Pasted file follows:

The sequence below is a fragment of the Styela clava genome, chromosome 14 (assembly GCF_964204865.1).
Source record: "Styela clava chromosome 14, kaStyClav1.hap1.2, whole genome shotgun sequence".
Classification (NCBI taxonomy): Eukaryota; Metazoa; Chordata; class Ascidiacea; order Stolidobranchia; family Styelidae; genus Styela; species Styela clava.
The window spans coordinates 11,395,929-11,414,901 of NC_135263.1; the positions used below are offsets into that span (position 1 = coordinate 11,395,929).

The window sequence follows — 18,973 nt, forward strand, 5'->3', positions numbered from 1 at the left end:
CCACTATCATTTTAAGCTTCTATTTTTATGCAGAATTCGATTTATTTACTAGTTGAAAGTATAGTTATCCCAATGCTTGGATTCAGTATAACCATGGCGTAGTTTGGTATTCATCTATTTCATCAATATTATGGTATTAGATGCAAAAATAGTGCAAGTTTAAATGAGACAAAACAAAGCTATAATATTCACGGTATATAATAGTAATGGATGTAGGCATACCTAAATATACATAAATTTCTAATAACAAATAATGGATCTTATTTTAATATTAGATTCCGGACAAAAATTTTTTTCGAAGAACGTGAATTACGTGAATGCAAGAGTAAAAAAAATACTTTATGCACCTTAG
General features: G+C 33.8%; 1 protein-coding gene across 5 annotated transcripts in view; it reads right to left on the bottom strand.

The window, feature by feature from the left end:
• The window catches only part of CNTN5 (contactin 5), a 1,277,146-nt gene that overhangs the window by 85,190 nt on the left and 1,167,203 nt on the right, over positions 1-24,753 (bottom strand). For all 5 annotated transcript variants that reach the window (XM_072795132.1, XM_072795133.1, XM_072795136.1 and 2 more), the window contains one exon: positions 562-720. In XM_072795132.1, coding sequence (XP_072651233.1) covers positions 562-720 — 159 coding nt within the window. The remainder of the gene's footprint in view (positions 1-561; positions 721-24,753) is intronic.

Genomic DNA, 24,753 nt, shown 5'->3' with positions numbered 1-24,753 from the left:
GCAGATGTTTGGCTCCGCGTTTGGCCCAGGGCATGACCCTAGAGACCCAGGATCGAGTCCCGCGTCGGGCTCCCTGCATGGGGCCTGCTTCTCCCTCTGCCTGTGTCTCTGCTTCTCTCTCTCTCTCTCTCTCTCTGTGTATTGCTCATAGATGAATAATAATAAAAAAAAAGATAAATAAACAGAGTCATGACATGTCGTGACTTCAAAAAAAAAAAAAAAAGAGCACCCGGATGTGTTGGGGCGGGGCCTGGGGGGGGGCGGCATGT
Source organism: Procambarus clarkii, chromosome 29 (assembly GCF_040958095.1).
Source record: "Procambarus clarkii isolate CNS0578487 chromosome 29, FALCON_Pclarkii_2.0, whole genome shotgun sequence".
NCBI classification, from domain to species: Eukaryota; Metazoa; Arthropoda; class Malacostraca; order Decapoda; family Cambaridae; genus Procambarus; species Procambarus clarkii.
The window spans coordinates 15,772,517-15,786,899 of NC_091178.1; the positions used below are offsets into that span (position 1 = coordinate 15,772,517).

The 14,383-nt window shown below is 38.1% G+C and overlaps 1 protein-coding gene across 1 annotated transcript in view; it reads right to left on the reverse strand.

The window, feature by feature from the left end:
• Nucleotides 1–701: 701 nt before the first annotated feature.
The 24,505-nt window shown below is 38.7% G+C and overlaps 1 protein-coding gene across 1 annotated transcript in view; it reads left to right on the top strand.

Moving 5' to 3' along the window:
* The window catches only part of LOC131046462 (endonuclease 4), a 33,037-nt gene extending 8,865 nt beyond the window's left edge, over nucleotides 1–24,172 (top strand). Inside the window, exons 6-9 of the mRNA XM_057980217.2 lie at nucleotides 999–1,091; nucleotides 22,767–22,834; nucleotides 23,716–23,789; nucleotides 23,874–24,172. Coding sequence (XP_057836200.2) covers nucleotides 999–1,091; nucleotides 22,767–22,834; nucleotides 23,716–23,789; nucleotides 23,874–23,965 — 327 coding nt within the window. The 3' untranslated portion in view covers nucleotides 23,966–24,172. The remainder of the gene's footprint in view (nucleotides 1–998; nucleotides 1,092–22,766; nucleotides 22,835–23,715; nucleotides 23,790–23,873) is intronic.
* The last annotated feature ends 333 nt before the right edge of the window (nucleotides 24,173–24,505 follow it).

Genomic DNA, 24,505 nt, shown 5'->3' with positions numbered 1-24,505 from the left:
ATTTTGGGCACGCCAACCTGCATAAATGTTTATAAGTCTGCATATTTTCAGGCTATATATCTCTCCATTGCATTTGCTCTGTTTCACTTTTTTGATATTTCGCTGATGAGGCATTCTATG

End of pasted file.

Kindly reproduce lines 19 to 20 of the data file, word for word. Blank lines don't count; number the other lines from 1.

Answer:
The 24,505-nt window shown below is 38.7% G+C and overlaps 1 protein-coding gene across 1 annotated transcript in view; it reads left to right on the top strand.

Moving 5' to 3' along the window: